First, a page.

Gardening has been a lifelong passion for Wende and she’d like to share her passion with her readers. Follow her as she writes about her gardening adventures, lists tasks to do depending on the season, and gives easy to understand gardening advice.
We've been discussing cinnamon lately at our house, probably because we use it more during the holidays. That got me wondering - cinnamon comes from a plant of some kind, but what plant? I had to find out.
Cinnamon sticks, also called "quills" are the dried bark of a special genus of evergreen trees. There are two types of cinnamon, Cassia (Chinese), and Ceylon which is sweeter. The spice originally came from Ceylon, but currently the largest producer is Sri Lanka. It was so valued as a spice that in Roman times it was worth up to 15 times the value of silver. Its source was kept mysterious in the Mediterranean world for centuries by the middlemen who handled the spice trade, to protect their monopoly as suppliers. After the location became known, the battle for control over the Island of Ceylon between the Dutch and the Portuguese resulted in the Dutch gaining control and cultivating the wild trees and regulating the trade.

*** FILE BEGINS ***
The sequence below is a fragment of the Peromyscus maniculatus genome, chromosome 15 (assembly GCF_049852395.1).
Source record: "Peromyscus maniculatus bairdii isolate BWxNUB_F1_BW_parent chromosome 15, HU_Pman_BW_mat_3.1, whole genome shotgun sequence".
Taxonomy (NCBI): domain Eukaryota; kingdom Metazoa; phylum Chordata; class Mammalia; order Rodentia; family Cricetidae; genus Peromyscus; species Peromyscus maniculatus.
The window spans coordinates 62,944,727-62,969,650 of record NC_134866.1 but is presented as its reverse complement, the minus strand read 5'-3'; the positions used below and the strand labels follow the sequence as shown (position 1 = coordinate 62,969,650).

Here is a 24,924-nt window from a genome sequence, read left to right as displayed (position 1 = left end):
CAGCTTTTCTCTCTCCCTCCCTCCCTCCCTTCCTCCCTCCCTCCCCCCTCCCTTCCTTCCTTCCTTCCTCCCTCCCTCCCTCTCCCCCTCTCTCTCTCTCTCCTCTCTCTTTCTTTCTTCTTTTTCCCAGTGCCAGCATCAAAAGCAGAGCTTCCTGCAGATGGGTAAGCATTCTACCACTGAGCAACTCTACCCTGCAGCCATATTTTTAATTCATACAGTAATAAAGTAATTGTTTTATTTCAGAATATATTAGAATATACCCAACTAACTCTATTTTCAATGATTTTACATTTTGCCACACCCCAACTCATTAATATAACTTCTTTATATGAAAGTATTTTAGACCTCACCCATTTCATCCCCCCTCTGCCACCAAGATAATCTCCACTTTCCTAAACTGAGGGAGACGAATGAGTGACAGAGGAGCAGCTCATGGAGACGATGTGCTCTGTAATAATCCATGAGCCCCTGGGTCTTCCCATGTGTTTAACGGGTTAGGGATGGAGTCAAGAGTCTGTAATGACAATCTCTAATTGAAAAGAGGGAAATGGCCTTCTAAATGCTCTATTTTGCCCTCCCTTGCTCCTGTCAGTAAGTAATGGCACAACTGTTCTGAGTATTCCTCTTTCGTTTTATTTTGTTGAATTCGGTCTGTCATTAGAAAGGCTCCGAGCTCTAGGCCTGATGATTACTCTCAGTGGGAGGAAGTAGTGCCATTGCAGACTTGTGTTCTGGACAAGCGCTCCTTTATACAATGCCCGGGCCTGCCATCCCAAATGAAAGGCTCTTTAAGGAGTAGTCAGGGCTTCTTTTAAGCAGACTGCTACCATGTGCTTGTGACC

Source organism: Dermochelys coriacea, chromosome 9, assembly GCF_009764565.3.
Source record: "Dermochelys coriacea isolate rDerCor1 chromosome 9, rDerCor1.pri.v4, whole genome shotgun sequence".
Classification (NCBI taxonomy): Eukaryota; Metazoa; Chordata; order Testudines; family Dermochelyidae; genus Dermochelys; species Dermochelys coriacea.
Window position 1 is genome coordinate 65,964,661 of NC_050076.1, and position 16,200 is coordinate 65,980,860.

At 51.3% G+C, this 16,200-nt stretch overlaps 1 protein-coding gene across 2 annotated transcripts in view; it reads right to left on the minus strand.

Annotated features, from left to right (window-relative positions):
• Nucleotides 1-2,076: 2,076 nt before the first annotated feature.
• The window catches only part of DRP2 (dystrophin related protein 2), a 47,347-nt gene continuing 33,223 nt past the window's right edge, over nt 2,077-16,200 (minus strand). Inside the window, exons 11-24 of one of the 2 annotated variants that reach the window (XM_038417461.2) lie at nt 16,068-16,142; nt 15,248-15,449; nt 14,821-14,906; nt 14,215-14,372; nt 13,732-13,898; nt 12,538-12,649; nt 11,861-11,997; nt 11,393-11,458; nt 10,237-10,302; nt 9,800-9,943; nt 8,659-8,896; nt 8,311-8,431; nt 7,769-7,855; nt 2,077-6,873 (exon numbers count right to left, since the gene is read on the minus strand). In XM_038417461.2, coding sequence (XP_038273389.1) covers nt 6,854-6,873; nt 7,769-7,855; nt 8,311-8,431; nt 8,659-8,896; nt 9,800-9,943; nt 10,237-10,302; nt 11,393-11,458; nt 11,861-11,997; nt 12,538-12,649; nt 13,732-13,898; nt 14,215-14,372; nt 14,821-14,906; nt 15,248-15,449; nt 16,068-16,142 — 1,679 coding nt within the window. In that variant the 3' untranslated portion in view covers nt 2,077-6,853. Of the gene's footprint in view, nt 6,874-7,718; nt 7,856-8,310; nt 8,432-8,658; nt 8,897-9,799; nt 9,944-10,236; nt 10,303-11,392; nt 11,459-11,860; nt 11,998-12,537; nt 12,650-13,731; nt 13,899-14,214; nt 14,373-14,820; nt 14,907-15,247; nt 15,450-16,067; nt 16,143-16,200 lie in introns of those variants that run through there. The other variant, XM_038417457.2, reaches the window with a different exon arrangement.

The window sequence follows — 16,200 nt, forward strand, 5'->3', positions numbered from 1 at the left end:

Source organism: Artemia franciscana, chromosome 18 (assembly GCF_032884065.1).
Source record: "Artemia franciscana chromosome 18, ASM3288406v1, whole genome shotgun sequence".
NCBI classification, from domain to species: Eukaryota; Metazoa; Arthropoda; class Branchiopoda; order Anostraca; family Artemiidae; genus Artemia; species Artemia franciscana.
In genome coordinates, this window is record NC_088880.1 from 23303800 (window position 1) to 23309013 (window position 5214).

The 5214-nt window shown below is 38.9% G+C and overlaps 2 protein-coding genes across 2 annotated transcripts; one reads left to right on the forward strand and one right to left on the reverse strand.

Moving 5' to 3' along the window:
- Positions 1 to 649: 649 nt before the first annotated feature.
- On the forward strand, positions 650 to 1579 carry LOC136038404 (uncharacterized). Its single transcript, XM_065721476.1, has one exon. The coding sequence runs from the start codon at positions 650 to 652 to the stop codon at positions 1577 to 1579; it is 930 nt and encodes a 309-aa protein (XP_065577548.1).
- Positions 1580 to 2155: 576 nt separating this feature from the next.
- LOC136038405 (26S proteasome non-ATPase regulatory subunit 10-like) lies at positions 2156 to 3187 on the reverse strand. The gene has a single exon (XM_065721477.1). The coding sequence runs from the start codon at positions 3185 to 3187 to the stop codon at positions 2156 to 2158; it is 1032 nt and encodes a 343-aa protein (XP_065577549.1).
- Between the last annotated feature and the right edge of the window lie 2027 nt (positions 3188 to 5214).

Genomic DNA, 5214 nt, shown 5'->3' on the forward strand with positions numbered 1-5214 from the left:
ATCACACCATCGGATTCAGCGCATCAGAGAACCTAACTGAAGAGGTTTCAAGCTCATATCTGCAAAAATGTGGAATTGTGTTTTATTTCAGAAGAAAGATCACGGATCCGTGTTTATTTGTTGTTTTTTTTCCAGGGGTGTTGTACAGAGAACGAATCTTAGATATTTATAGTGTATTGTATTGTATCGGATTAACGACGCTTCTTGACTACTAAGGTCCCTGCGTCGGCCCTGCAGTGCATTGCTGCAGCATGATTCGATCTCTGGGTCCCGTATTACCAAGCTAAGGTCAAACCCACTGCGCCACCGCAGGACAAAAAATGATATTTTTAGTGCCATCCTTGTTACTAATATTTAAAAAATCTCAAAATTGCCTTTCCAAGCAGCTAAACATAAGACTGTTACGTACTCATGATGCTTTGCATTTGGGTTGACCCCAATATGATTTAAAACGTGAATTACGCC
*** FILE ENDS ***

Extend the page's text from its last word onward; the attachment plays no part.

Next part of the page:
It is said that in remorse for killing his wife, Roman Emperor Nero ordered that a year’s supply of the city’s cinnamon be burned at her funeral, an expense that was too great for any regular funeral pyre.
Even though cinnamon has a very interesting past, and other spices and flavors in the modern world have taken away the high demand for the sweet spice, it is still widely used, especially to sweeten my hot apple cider! It has 1.4 grams of fiber in one teaspoon and is also a good source of calcium and iron.